Teaching Your Kids About Finances
Did you know? According to a 2019 RBC Family Finances Poll, 9 out of 10 parents (96%) are financially supporting their children (ages 18-35 years). On average, this costs parents $5,623 per year! This is an added cost that many parents cannot afford. In fact, approximately 3 in 10 parents (32%) are seeing delayed retirement in order to help kids with post-secondary costs and are facing an inability or delayed response in paying off their own debts.
As much as parents want to help their kids, it should not be done at the jeopardy of your own future. In fact, when it comes to teaching your children about money, there is no better time to start than now!
Financial independence is a critical skill for future success that your children will not learn anywhere else. Not only does financial literacy help your children have more success in life, but it allows them to move out sooner and it avoids delaying retirement!
So, how do you teach your children about money?
Review Your Attitude Towards Money
The first and most important thing is to examine your own attitude towards money. Are you a penny pincher? Frivolous spender? Do you buy on impulse, or take a long time to make a purchase? How much debt do you have? Your financial habits will shape your children’s. To ensure that you are setting them up for their best financial future, parents need to consider what messages they are sending with their own money habits.
Give Your Children an Allowance
Providing an allowance to your children (especially one exchange for chores) is an age-old way of teaching your kids about money. A good guideline is $0.50 to $1.00 per year of your child’s age. For a 10-year-old, this would be $5 to $10 per week.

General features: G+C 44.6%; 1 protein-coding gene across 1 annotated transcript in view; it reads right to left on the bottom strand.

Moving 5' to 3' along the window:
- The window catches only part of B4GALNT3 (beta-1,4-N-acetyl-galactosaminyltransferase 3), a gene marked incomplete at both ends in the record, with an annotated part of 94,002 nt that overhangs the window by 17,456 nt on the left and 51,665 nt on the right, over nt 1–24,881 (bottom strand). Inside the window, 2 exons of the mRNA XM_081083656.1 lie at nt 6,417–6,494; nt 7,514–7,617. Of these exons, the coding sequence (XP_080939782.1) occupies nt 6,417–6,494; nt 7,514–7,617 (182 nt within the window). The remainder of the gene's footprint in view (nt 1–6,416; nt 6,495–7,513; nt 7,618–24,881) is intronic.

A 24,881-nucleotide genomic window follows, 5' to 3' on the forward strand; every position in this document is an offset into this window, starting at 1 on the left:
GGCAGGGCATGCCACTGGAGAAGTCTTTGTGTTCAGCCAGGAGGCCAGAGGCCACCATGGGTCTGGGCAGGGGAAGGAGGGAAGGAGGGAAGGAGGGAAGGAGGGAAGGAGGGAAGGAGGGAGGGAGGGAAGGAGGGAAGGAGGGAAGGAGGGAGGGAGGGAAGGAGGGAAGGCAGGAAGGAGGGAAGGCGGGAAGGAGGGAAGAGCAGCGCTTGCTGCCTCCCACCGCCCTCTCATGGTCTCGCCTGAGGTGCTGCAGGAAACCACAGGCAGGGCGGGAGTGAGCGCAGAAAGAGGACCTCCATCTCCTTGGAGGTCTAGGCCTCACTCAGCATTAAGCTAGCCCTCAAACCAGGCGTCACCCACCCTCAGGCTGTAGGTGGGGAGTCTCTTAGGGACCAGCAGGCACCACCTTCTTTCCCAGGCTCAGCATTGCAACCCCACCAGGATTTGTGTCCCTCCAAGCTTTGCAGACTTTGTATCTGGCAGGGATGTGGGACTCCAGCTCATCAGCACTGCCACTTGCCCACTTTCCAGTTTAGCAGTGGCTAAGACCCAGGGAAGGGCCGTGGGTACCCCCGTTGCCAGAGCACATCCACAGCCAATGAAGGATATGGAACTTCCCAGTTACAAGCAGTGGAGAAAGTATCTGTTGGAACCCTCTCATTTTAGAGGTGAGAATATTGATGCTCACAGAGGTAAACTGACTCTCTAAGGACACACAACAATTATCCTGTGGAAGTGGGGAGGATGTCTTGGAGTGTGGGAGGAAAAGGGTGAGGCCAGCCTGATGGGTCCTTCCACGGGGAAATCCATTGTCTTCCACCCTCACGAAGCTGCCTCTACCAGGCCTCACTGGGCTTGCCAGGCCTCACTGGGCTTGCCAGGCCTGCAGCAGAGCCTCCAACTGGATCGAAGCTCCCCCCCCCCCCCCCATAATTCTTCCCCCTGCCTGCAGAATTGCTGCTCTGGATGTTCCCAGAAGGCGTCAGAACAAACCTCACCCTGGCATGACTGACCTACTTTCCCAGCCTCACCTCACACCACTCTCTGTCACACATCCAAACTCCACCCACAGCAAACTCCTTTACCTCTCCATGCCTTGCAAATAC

Teach Your Child to Save
If you are giving your child $10 per week in allowance for chores, encourage them to put even just $0.50 per week into a piggy bank. In six months, show them how much money they have saved and talk to them about why it is important, and what they can do with that larger amount now.
Encourage Kids to Think Before They Buy
While it’s hard to get a 10-year-old excited about an RRSP, there are other ways to help them plan ahead. One is to encourage them to think about their purchases before they commit. They saw a toy on TV they have to have? Teach them about how advertisements are designed to make you want something. Ask them to wait a week. Do they still want it?
Involve Your Children in the Family Finances
Growing up, I always saw my mother balancing the budget. In fact, I cannot tell you how many times I walked into her office while she was going through endless bank and credit card statements to ensure things matched up. Seeing the time she would devote to this was proof enough about its importance for me. This is why it is so valuable to let your kids see and hear you discuss financial planning; let them be part of opening and paying bills or planning vacations. Explain why you pay certain things and discuss affordable choices.
Remember, you are the best example to your children about money. Don’t be afraid to share the ups and downs with them. Be patient with your kids, but don’t give up! The best thing you can do as a parent is to promote financial security and independence.